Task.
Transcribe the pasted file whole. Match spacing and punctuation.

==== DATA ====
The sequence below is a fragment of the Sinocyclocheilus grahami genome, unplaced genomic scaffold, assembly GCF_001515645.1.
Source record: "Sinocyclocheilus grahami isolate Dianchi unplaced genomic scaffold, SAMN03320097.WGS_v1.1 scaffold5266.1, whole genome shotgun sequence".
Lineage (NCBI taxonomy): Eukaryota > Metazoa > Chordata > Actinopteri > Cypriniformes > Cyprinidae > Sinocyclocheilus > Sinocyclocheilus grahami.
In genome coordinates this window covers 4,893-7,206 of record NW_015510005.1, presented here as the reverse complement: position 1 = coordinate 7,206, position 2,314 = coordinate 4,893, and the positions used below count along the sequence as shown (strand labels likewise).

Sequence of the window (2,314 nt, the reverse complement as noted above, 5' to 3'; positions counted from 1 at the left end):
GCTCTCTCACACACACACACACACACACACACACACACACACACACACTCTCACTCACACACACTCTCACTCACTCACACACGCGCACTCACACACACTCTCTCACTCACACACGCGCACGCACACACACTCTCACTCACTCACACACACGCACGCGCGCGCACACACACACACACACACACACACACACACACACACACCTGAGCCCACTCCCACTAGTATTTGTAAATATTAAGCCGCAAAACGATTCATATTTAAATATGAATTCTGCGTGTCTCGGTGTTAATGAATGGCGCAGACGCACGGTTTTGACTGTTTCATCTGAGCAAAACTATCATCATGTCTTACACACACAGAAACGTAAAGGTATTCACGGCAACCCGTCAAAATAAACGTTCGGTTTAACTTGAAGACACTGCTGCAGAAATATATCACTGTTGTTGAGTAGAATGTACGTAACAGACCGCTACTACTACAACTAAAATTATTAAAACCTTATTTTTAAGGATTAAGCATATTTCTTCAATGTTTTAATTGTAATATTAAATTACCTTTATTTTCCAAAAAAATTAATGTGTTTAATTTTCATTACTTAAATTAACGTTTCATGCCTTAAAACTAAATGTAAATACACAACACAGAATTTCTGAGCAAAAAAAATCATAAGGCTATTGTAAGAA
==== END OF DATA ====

The sequence below is a fragment of the Sinocyclocheilus grahami genome, unplaced genomic scaffold, assembly GCF_001515645.1.
Source record: "Sinocyclocheilus grahami isolate Dianchi unplaced genomic scaffold, SAMN03320097.WGS_v1.1 scaffold5266.1, whole genome shotgun sequence".
Lineage (NCBI taxonomy): Eukaryota > Metazoa > Chordata > Actinopteri > Cypriniformes > Cyprinidae > Sinocyclocheilus > Sinocyclocheilus grahami.
In genome coordinates this window covers 4,893-7,206 of record NW_015510005.1, presented here as the reverse complement: position 1 = coordinate 7,206, position 2,314 = coordinate 4,893, and the positions used below count along the sequence as shown (strand labels likewise).

Sequence of the window (2,314 nt, the reverse complement as noted above, 5' to 3'; positions counted from 1 at the left end):
GCTCTCTCACACACACACACACACACACACACACACACACACACACACTCTCACTCACACACACTCTCACTCACTCACACACGCGCACTCACACACACTCTCTCACTCACACACGCGCACGCACACACACTCTCACTCACTCACACACACGCACGCGCGCGCACACACACACACACACACACACACACACACACACACACCTGAGCCCACTCCCACTAGTATTTGTAAATATTAAGCCGCAAAACGATTCATATTTAAATATGAATTCTGCGTGTCTCGGTGTTAATGAATGGCGCAGACGCACGGTTTTGACTGTTTCATCTGAGCAAAACTATCATCATGTCTTACACACACAGAAACGTAAAGGTATTCACGGCAACCCGTCAAAATAAACGTTCGGTTTAACTTGAAGACACTGCTGCAGAAATATATCACTGTTGTTGAGTAGAATGTACGTAACAGACCGCTACTACTACAACTAAAATTATTAAAACCTTATTTTTAAGGATTAAGCATATTTCTTCAATGTTTTAATTGTAATATTAAATTACCTTTATTTTCCAAAAAAATTAATGTGTTTAATTTTCATTACTTAAATTAACGTTTCATGCCTTAAAACTAAATGTAAATACACAACACAGAATTTCTGAGCAAAAAAAATCATAAGGCTATTGTAAGAA